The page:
But as Lee and I talked about how the Internet was transforming China, he offered one opinion that seemed telling: the Chinese students he meets and employs, Lee said, do not hunger for democracy. "People are actually quite free to talk about the subject," he added, meaning democracy and human rights in China. "I don't think they care that much. I think people would say: 'Hey, U.S. democracy, that's a good form of government. Chinese government, good and stable, that's a good form of government. Whatever, as long as I get to go to my favorite Web site, see my friends, live happily.' " Certainly, he said, the idea of personal expression, of speaking out publicly, had become vastly more popular among young Chinese as the Internet had grown and as blogging and online chat had become widespread. "But I don't think of this as a political statement at all," Lee said. "I think it's more people finding that they can express themselves and be heard, and they love to keep doing that."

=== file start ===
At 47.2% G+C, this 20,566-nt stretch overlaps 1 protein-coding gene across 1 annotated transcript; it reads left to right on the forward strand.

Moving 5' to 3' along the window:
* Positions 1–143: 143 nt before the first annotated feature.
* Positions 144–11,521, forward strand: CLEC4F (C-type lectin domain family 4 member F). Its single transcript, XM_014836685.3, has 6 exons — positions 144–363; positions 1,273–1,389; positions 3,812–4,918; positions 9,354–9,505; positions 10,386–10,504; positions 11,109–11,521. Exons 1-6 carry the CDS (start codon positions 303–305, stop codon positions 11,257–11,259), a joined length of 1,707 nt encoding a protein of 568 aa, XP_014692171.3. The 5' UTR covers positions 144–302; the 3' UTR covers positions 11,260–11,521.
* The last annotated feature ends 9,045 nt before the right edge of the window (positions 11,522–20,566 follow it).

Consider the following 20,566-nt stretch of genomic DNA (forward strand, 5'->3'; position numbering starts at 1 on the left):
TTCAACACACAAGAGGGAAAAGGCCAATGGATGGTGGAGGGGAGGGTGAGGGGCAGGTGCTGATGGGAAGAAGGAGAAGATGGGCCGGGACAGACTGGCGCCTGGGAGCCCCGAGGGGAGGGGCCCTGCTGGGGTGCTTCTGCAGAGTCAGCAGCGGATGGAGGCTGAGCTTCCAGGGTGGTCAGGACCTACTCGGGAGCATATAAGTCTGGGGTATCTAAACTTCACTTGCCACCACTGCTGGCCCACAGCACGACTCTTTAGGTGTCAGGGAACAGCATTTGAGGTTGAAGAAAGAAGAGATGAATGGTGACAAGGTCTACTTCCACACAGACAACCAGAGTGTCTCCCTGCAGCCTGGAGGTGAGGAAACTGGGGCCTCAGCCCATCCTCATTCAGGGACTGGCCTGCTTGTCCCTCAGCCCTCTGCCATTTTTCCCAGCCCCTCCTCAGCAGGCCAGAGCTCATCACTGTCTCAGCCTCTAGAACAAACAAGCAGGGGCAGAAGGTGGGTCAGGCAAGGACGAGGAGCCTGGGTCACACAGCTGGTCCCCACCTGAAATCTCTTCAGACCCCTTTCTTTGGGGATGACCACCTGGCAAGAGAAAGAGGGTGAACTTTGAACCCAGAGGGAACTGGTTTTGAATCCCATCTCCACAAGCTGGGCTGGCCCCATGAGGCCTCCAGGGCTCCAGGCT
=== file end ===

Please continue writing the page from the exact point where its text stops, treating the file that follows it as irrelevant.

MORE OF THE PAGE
Huh? The guy is Kai-Fu Lee, head of Google operations in China in case you were wondering. From this really interesting piece in the Times.